To increase sales 'think about what you think about'

In 1937, Napoleon Hill wrote his landmark book “Think and Grow Rich” after being commissioned by steel magnate Andrew Carnegie to study the world’s most successful people. In his book, Hill outlined 17 principles that were common among the men that pioneered the Industrial Revolution of the early 20th century. If you want to succeed in business today, Hill’s principles are invaluable tools to help you move beyond the day-in and day-out struggle of just getting by, and experience transformational success in your life and business.  

In 1937, Napoleon Hill wrote his landmark book “Think and Grow Rich” after being commissioned by steel magnate Andrew Carnegie to study the world’s most successful people. In his book, Hill outlined 17 principles that were common among the men that pioneered the Industrial Revolution of the early 20th century. If you want to succeed in business today, Hill’s principles are invaluable tools to help you move beyond the day-in and day-out struggle of just getting by, and experience transformational success in your life and business.

Recently I was honored to partner with sales training legend Tom Hopkins, “Chicken Soup” author Mark Victor Hansen, the Napoleon Hill Foundation and 48 of the world’s leading “success” thinkers to update the Hill’s principles for the 21st century. We found that the principles are as relevant and necessary to financial and business success today as they were 100 years ago.

Napoleon Hill wrote that “thoughts are things” and that our businesses and financial results are reflections of our habitual thoughts. If we expect to be successful, we are. If we expect to struggle, we do. Today we have neuroscience to understand this phenomenon and we have learned why Napoleon Hill was a man ahead of his time when it comes to conditioning the mind for success.

When we have a thought, an electrical impulse goes into a part of our brain called the hypothalamus. The hypothalamus then secretes a chemical which triggers an emotion. The emotion then drives our actions, which in turn drive our results. It’s a linear process that cannot be short circuited because it’s an automatic response: thoughts trigger emotions, which drive actions which determine results. It’s a very reliable and simple model of the factors that determine our business results.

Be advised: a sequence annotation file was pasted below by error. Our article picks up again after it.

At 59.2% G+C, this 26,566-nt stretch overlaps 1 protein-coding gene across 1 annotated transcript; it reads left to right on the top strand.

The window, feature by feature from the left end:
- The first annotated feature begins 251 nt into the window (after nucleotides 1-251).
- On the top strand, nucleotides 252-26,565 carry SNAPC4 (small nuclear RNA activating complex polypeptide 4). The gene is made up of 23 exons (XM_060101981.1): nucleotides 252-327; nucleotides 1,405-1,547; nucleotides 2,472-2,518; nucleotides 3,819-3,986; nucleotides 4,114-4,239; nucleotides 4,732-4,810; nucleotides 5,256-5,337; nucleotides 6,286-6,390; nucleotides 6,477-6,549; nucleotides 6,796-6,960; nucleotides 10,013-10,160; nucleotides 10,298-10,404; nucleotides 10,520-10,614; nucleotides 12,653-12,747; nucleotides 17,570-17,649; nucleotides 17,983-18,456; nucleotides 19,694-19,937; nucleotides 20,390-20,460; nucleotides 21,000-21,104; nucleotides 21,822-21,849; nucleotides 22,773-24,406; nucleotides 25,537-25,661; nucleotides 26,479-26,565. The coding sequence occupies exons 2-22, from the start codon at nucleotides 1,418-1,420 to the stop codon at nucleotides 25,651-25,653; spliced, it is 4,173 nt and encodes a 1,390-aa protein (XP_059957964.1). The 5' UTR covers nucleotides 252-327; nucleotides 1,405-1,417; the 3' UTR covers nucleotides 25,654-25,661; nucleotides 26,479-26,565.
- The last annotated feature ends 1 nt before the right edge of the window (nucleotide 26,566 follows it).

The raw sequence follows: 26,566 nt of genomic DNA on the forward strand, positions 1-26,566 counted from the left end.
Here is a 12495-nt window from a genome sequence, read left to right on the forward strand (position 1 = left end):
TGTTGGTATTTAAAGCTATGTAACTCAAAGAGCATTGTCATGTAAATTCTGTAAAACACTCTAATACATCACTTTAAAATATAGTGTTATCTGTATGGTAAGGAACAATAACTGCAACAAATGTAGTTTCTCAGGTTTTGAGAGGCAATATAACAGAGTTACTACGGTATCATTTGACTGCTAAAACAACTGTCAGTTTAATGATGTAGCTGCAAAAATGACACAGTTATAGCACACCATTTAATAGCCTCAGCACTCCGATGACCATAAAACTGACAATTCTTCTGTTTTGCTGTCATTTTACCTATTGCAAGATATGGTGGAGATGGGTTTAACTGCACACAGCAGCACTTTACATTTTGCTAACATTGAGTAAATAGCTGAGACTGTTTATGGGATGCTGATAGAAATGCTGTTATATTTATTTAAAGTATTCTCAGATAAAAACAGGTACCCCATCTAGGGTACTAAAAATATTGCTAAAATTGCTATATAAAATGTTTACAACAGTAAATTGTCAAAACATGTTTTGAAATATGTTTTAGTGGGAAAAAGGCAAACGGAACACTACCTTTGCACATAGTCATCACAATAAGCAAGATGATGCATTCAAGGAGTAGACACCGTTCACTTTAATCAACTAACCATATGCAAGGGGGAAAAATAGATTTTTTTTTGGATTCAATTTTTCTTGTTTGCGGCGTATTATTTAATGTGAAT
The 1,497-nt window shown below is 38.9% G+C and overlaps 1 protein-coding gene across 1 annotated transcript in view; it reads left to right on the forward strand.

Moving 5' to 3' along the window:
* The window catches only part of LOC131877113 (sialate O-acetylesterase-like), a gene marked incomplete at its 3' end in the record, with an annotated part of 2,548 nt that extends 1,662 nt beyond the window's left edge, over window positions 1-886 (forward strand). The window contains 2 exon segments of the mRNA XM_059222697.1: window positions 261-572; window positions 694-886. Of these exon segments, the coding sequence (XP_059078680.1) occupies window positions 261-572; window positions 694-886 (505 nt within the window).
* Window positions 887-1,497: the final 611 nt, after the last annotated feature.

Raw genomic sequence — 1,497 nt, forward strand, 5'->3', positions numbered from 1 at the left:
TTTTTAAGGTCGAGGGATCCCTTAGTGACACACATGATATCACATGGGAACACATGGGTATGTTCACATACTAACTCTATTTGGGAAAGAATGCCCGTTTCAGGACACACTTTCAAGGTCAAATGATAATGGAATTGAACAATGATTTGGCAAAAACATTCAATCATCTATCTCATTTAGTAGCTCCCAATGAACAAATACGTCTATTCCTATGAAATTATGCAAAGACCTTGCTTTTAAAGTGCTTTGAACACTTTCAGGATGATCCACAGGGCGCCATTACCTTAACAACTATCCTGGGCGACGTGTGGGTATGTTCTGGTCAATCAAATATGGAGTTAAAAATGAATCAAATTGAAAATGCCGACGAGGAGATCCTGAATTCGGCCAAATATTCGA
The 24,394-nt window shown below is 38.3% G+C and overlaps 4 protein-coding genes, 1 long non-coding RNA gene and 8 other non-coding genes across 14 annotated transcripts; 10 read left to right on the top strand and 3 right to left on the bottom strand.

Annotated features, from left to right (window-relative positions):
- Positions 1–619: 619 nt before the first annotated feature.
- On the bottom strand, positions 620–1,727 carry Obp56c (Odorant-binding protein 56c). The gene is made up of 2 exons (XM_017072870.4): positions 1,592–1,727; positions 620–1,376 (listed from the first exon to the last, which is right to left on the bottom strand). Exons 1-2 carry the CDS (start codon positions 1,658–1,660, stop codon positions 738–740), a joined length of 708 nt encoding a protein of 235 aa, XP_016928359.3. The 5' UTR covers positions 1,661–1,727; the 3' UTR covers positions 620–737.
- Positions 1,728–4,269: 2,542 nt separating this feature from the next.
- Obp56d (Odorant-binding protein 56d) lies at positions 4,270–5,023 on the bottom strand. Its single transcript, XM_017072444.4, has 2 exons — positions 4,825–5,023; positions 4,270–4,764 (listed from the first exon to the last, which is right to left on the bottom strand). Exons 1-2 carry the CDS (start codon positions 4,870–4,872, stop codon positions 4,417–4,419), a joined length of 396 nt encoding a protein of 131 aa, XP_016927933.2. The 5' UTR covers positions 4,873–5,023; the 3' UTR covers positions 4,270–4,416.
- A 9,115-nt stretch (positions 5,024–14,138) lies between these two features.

For example, suppose one of your sales reps has the basic thought that the economy stinks and homeowners only care about a cheap price. What emotion flows from that thought? Very likely it’s a defeated state that gets reflected in body language and tone of voice. You simply cannot short circuit the neurology that connects thoughts and emotions.

Now ask yourself what actions does the sales rep perform on the sales call? Does he truly serve the homeowner with passion and purpose? Does he take the time to demonstrate why his company delivers superior value over competitors? Does he take the time to fully explain the benefits of investing in cutting-edge technology and high efficiency? Of course not! Why would he? After all, in his mind homeowners don’t care about anything but a cheap price!

Predictably, the sales result that flows from that sales call is a low-margin deal on a basic system. Ironically, the sales person mumbles to himself as he walks out the door, “I knew it. I knew they only cared about a cheap price!” Our pathetic friend has become the quintessential self-fulfilling prophecy and the company’s financial performance remains at the mercy of his self-defeating thoughts.

I have taught thousands of sales professionals how to be powerfully effective at the kitchen table. Yet in my training programs I teach how to “Get the Mind Right” before I teach the actual sales process. Without the Prosperity Mindset, the sales process doesn’t matter. The sales process is useless without a mindset that is programmed to thrive in the face of economic and competitive challenges.